Kirkpatrick Sale


Kirkpatrick Sale, director of the Middlebury Institute, discusses Vermont’s secessionist movement that derives from the state’s unique historical independence, the need to scrap the US Constitution due to its failure to preserve freedom and liberty, the inverse relationship between population size and the ability of government to function properly, the strong secessionist language enshrined in the Declaration of Independence and the Liberal tradition of supporting a strong national government to enforce civil rights despite the (at best) mixed results.

MP3 here. (33:33)

Kirkpatrick Sale is the author of many books, including Secession: How Vermont and All the Other States Can Save Themselves from the Empire. He is the director of the Middlebury Institute and has written for The Nation, Counterpunch and Mother Jones.

Allison Kilkenny


Allison Kilkenny, regular contributor to the Huffington Post, discusses the CNN poll that found a large majority of Americans believe Iran has nuclear weapons, not-so-covert US actions in Iran that make diplomacy impossible, Republicans who are unwilling to admit the cause and effect between US empire and terrorism and the Democrats who hypocritically defend Obama over the same policies they excoriated Bush for.

MP3 here. (21:51)

Allison Kilkenny is the co-host of Citizen Radio and regular contributor to the Huffington Post, the Beast,,, and Wiretap Magazine. Her work has also appeared on The Nation and she is a regular guest on SIRIUS radio.

Ryan Dawson


Ryan Dawson, keeper of the Website Anti-Neocons, discusses his website’s designation of February 26 as “Hate Richard Perle Day,” Perle’s leading role in inventing a Saddam Hussein/al Qaeda link and lying the American people into the Iraq War and how professional war agitators like Perle profit from the revolving door between government and defense contractor employment.

MP3 here. (21:38)

Ryan Dawson is the author of Welcome to the USSA: Corruption in the government and media and the creator of the Ry’s 2 Sense website.

Kevin Zeese and David T. Beito


Kevin Zeese and David T. Beito discuss the formation of a full-spectrum political alliance against militarism and empire, the unwavering commitment of Democrat and Republican leadership to the military-industrial complex, the media’s unwillingness to discuss (much less debate) US empire and how you can help the fundraising effort for a broad-based peace movement.

MP3 here. (30:48)

Kevin Zeese  is the Executive Director and co-founder of VotersForPeace. Zeese also served as the Executive Director of Democracy Rising, is an attorney, and a long term peace advocate. Zeese took a leave from VotersForPeace for most of 2006 while he was running for the U.S. Senate in Maryland. Zeese was a founding member of the Montgmery County Coalition Against the War in Maryland and has worked with various non-profit organizations on peace, justice, and democracy issues since 1978.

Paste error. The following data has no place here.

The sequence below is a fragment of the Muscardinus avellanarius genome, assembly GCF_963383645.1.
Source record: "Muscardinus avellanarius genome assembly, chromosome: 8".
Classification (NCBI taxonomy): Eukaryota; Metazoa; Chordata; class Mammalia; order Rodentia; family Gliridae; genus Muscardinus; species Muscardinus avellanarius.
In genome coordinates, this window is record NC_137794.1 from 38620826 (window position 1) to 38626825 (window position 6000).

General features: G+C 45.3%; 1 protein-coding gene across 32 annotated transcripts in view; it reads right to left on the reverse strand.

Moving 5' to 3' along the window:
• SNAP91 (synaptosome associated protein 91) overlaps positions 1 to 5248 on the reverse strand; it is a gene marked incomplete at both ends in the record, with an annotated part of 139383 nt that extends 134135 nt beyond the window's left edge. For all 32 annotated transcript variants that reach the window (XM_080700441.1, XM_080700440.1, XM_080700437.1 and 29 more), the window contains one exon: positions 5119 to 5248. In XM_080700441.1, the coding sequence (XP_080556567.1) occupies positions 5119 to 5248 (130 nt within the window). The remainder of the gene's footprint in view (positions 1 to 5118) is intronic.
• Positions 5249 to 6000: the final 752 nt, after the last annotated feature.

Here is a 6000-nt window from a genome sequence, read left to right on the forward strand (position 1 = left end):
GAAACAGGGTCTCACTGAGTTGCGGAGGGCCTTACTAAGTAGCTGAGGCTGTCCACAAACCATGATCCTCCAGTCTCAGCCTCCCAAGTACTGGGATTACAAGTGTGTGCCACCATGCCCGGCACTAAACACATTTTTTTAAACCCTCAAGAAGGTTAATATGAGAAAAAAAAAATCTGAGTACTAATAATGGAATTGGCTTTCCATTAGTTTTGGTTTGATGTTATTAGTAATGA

David T. Beito is Professor of History at the University of Alabama. He received his Ph.D. in history at the University of Wisconsin, and he is the recipient of the Ellis Hawley Prize. Professor Beito is the author of Taxpayers in Revolt: Tax Resistance during the Great Depression, From Mutual Aid to the Welfare state: Fraternal Societies and Social Services, 1890-1967, and Black Maverick: T.R.M. Howard’s Fight for Civil Rights and Economic Power.

Frida Berrigan


Frida Berrigan, columnist for Foreign Policy in Focus, discusses US dominance of the global weapons market, the costly domestic upgrade cycle that is perpetuated by defense contractors selling current generation high-tech weapons abroad, the relatively low number of jobs created with money spent on the military compared to other sectors of the economy and how weapons manufacturers create demand for their products by promoting belligerent US foreign policy.

MP3 here. (25:44)

Frida Berrigan is Senior Program Associate of the Arms and Security Initiative at the New America Foundation. Previously, she served for eight years as Deputy Director and Senior Research Associate at the Arms Trade Resource Center at the World Policy Institute at the New School in New York City. She has also worked as a researcher at The Nation magazine.

Ms. Berrigan is a columnist for Foreign Policy in Focus and a contributing editor of In These Times magazine. She is the author of reports on arms trade and human rights, U.S. nuclear weapons policy, and the domestic politics of U.S. missile defense and space weapons policies. She has been a featured expert on national and regional radio outlets, and regularly speaks on national security issues to citizen’s organizations and at major conferences throughout the United States.

James L. Payne


James L. Payne, Research Fellow at the Independent Institute, discusses the often-exaggerated US role in democracy-building during the post-WWII occupation of Germany, FDR’s intent to keep Germany impoverished for a generation, how the issuance of a currency and the end of price controls allowed the German economy to rebuild, government “good intentions” that invariably produce bad results and why “democracy” is really nothing more than the absence of violence in the political process.

MP3 here. (28:15)

James L. Payne is Research Fellow at the Independent Institute and Director of Lytton Research and Analysis and author of the books, A History of Force: Exploring the Worldwide Movement Against Habits of Coercion, Bloodshed, and Mayhem, Why Nations Arm, The Culture of Spending, Costly Returns, Overcoming Welfare: Expecting More from the Poor—and From Ourselves, Budgeting in Neverland: Irrational Policymaking in the U.S. Congress, Patterns of Conflict in Colombia, and Labor and Politics in Peru. Dr. Payne received his Ph.D. in political science from the University of California at Berkeley, and he has taught political science at Yale University, Wesleyan University, Johns Hopkins University, and Texas A & M University. His articles have appeared in The Independent Review, American Conservative, American Spectator, The Freeman, Policy Review, Reason, and other magazines and journals.